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Testing the Expectations Hypothesis of the Term Structure of Interest Rates in the Presence of a Potential Regime Shift

Listed author(s):
  • Markku Lanne

According to the classical expectations hypothesis of the term structure of interest rates, long-term interest rates are determined by the expectations of the future short-term interest rate. This hypothesis is typically rejected, especially with U.S. data. One explanation that has recently been offered for this rejection is the presence of so called peso effects that influece the distribution of the typically used test statistics. The term 'peso effect' refers to potential regime shifts in the process of the short-term rate that occur less frequently in the actual sample than they should according to the probability distribution of the process. Even if there were not a single regime shift in the observed data, the fact that these shifts have a positive probability, affects the expectations that the market forms of the future short-term rates, and thus the data seems to be irreconcilable with the expectations hypothesis.Previous term structure literature has mainly attempted to take the effect of regime switches into account by testing the rational expectations restrictions within models with more than one regime, typically the so called Markov switching models. These models are not applicable, however, if no regime shift has actually occurred in the sample period. In this paper we consider a model where no regime shift has occurred but the agents form expectations based on a nonlinear model allowing for such shifts. The model consists of a term structure equation implied by the expectations hypothesis, a threshold autoregression for the short-term (m-period) interest rate, and the restriction that the upper regime never occurs in the sample. Thus in the sample the threshold autoregression reduces to an AR model, but presence of a threshold term affects expectations. The selection of the threshold variable can be based on statistical criteria; in our empirical application the lagged level of the short-term interest rate turned out to be the best. The expectations hy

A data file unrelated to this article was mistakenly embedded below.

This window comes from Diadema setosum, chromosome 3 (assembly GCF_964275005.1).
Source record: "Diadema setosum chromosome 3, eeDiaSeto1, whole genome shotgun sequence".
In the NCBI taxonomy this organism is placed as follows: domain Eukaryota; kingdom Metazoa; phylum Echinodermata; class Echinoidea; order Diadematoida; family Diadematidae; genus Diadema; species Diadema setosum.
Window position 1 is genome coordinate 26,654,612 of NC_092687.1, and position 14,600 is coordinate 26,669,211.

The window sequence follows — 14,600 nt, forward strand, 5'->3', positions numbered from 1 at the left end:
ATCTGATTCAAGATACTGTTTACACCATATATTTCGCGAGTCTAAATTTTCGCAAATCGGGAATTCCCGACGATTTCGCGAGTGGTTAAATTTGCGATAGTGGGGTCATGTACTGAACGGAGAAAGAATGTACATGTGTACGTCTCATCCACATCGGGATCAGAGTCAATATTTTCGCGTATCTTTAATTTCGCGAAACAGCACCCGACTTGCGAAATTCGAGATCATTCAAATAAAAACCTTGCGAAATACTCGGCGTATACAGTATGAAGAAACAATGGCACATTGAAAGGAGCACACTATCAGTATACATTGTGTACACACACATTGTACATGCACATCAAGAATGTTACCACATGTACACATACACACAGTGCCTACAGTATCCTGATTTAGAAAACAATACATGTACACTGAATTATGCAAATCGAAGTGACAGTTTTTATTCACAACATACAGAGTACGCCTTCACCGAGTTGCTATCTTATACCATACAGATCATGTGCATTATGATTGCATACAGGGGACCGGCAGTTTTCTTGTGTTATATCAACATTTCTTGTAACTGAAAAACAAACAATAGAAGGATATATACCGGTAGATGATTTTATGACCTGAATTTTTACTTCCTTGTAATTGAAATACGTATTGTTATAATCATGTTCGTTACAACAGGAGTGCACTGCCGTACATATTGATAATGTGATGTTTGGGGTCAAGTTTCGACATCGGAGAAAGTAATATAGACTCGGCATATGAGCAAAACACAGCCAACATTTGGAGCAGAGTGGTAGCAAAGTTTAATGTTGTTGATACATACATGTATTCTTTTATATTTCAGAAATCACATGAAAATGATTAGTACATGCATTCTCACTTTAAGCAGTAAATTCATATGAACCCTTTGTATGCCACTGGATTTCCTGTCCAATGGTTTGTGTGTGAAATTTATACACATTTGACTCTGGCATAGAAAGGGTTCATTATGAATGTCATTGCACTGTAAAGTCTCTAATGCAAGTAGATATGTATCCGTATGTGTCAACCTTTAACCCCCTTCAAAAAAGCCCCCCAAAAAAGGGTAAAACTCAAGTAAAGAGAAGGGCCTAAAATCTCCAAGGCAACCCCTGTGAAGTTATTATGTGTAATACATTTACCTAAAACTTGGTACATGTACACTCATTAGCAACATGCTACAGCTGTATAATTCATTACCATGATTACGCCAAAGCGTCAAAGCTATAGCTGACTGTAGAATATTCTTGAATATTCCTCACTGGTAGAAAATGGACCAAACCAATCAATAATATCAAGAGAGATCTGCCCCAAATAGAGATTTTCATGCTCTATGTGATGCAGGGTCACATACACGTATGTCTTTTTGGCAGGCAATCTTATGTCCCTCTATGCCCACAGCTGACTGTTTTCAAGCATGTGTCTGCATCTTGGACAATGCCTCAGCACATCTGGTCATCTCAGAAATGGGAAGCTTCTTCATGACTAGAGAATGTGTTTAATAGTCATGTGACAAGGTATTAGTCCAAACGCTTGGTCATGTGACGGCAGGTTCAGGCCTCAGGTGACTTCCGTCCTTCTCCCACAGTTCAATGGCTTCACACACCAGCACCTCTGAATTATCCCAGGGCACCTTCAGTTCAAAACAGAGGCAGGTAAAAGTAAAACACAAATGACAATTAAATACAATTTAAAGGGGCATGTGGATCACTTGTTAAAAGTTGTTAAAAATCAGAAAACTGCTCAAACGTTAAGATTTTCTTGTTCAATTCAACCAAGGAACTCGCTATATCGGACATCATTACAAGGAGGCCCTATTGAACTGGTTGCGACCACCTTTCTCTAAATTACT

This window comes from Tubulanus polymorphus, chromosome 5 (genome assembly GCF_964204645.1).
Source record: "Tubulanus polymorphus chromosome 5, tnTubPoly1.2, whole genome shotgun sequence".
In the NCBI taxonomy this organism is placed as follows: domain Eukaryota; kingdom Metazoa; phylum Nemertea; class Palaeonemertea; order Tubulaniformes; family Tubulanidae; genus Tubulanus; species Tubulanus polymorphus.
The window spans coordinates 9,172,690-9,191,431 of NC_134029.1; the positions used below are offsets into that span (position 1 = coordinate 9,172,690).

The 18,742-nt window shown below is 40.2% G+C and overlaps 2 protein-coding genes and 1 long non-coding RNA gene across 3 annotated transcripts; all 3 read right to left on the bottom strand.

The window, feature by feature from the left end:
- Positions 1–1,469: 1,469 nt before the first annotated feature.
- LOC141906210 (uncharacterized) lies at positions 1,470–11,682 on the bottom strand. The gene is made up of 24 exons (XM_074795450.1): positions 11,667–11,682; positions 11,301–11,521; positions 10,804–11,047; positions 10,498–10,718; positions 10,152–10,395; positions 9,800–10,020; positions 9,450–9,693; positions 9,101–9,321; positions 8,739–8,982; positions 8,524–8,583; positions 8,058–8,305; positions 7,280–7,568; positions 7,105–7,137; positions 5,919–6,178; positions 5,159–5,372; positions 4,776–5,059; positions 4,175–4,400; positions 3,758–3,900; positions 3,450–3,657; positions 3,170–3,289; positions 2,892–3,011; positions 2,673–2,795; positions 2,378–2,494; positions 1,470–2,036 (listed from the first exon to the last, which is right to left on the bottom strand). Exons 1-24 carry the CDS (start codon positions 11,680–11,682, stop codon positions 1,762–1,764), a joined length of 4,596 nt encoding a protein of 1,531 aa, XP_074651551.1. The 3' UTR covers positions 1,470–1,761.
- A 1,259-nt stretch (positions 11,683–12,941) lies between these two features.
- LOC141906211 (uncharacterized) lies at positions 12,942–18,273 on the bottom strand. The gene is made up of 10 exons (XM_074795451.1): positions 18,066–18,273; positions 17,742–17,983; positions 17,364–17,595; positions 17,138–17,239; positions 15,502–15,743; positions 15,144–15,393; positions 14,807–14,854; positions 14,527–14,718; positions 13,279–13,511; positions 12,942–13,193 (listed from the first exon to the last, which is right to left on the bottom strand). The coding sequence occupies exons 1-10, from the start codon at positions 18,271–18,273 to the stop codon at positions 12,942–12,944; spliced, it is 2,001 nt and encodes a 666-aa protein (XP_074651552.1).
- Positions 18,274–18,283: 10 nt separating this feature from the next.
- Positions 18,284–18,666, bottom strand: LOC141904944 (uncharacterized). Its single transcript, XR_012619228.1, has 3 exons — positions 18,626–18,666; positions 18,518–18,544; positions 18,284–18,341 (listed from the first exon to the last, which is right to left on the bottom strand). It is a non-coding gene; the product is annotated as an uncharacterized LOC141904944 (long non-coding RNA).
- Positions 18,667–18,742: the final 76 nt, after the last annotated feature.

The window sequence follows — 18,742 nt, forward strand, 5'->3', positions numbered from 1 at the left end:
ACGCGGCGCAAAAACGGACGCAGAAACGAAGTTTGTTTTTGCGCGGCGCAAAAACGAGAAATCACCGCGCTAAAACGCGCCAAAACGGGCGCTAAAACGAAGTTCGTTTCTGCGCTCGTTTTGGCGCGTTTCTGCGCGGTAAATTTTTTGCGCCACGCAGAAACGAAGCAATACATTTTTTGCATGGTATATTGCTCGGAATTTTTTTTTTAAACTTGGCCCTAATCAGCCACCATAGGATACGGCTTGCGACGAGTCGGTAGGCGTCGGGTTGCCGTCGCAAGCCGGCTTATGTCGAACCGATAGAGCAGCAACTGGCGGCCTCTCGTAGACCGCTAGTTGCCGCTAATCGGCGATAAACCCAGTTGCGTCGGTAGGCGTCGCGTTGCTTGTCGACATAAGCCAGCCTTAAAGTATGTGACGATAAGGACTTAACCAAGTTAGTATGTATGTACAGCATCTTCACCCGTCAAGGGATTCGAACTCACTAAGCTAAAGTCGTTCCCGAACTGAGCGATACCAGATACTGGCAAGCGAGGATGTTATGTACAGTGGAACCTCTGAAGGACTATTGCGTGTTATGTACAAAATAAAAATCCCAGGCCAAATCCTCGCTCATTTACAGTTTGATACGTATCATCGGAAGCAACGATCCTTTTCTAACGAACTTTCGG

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Article provided by University of Manchester in its journal The Manchester School.

Volume (Year): 71 (2003)
Issue (Month): Supplement (09)
Pages: 54-67

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Handle: RePEc:bla:manchs:v:71:y:2003:i:supplement:p:54-67
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  1. Stefan Gerlach & Frank Smets, 1995. "The term structure of Euro-rates: some evidence in support of the expectations hypothesis," BIS Working Papers 28, Bank for International Settlements.
  2. Clements, Michael P. & Smith, Jeremy, 1997. "The performance of alternative forecasting methods for SETAR models," International Journal of Forecasting, Elsevier, vol. 13(4), pages 463-475, December.
  3. Kugler, Peter, 1996. "The term structure of interest rates and regime shifts: Some empirical results," Economics Letters, Elsevier, vol. 50(1), pages 121-126, January.